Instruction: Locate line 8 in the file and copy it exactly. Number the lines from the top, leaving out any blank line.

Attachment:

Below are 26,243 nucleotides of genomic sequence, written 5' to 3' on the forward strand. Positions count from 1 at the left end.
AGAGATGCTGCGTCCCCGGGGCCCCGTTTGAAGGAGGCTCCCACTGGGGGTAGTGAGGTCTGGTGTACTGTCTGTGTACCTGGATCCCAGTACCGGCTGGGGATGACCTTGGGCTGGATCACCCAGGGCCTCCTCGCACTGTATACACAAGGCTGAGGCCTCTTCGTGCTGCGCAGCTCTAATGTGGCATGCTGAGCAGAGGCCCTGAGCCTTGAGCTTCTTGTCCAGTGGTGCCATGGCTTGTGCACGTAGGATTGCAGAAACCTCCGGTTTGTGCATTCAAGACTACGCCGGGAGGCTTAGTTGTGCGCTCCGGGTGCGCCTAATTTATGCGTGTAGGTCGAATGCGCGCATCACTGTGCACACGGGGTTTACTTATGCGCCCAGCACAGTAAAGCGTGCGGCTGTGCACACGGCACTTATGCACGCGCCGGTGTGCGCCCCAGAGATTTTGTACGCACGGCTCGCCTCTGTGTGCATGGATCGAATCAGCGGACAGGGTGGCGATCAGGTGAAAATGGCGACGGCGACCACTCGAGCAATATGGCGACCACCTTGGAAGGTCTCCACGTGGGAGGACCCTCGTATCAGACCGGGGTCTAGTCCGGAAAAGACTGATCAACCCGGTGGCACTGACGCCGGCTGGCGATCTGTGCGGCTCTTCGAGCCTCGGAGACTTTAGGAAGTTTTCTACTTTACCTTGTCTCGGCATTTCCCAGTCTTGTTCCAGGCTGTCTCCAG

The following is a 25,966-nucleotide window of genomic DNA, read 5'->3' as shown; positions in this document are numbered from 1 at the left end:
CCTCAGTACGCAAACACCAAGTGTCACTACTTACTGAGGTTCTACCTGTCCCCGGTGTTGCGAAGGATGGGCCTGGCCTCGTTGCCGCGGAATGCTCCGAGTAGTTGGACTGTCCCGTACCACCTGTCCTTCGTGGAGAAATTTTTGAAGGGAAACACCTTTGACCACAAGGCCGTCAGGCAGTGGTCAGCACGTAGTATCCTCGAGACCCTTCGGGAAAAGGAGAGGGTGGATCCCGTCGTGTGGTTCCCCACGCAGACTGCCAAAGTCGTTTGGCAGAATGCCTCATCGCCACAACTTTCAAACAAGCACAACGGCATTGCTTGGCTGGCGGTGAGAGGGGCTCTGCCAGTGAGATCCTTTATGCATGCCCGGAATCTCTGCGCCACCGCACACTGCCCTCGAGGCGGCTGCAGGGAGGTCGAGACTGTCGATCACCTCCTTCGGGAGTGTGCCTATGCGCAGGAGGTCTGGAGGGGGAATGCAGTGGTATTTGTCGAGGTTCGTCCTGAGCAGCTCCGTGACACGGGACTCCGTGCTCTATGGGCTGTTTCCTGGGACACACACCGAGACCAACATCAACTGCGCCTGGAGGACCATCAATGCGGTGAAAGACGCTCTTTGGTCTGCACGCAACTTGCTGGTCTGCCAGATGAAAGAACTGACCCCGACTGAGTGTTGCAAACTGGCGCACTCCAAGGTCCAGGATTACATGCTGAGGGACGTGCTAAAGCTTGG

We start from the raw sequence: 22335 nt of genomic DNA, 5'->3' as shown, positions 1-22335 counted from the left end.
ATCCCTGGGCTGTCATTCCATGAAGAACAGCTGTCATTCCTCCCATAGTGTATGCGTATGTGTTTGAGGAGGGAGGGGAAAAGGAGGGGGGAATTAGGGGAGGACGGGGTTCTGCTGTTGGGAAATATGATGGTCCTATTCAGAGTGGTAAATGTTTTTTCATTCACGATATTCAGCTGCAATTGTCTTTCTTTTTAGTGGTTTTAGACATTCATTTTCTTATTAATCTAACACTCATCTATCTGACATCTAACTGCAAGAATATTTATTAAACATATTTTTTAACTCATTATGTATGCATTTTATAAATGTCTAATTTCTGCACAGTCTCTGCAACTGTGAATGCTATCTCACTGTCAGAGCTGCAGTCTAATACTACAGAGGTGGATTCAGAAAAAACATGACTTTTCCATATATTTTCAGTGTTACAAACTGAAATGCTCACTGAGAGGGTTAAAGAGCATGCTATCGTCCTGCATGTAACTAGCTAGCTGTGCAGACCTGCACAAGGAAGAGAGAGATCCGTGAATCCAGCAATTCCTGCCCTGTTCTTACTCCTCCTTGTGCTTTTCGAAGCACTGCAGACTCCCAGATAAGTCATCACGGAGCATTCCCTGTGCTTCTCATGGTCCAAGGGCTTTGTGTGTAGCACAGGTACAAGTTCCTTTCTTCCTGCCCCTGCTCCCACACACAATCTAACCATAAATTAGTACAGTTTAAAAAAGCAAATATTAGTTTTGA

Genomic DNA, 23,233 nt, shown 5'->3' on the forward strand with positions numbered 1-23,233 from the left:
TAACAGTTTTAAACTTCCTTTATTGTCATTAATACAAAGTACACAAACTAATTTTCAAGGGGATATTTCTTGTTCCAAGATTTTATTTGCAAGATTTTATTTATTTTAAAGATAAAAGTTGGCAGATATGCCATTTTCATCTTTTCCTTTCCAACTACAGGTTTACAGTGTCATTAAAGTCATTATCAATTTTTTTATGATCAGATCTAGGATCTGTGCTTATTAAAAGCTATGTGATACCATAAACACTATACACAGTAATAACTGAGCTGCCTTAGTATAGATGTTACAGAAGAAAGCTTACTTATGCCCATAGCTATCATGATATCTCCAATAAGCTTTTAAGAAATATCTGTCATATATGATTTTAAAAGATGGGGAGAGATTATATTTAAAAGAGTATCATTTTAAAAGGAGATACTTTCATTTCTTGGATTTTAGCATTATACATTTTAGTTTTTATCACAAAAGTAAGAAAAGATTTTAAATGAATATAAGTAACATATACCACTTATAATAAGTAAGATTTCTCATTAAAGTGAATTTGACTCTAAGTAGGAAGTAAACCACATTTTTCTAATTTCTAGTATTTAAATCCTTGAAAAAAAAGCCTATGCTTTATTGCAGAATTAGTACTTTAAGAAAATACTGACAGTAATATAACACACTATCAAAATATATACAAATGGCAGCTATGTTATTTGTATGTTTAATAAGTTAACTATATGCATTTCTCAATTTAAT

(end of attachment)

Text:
TAACAGTTTTAAACTTCCTTTATTGTCATTAATACAAAGTACACAAACTAATTTTCAAGGGGATATTTCTTGTTCCAAGATTTTATTTGCAAGATTTTATTTATTTTAAAGATAAAAGTTGGCAGATATGCCATTTTCATCTTTTCCTTTCCAACTACAGGTTTACAGTGTCATTAAAGTCATTATCAATTTTTTTATGATCAGATCTAGGATCTGTGCTTATTAAAAGCTATGTGATACCATAAACACTATACACAGTAATAACTGAGCTGCCTTAGTATAGATGTTACAGAAGAAAGCTTACTTATGCCCATAGCTATCATGATATCTCCAATAAGCTTTTAAGAAATATCTGTCATATATGATTTTAAAAGATGGGGAGAGATTATATTTAAAAGAGTATCATTTTAAAAGGAGATACTTTCATTTCTTGGATTTTAGCATTATACATTTTAGTTTTTATCACAAAAGTAAGAAAAGATTTTAAATGAATATAAGTAACATATACCACTTATAATAAGTAAGATTTCTCATTAAAGTGAATTTGACTCTAAGTAGGAAGTAAACCACATTTTTCTAATTTCTAGTATTTAAATCCTTGAAAAAAAAGCCTATGCTTTATTGCAGAATTAGTACTTTAAGAAAATACTGACAGTAATATAACACACTATCAAAATATATACAAATGGCAGCTATGTTATTTGTATGTTTAATAAGTTAACTATATGCATTTCTCAATTTAAT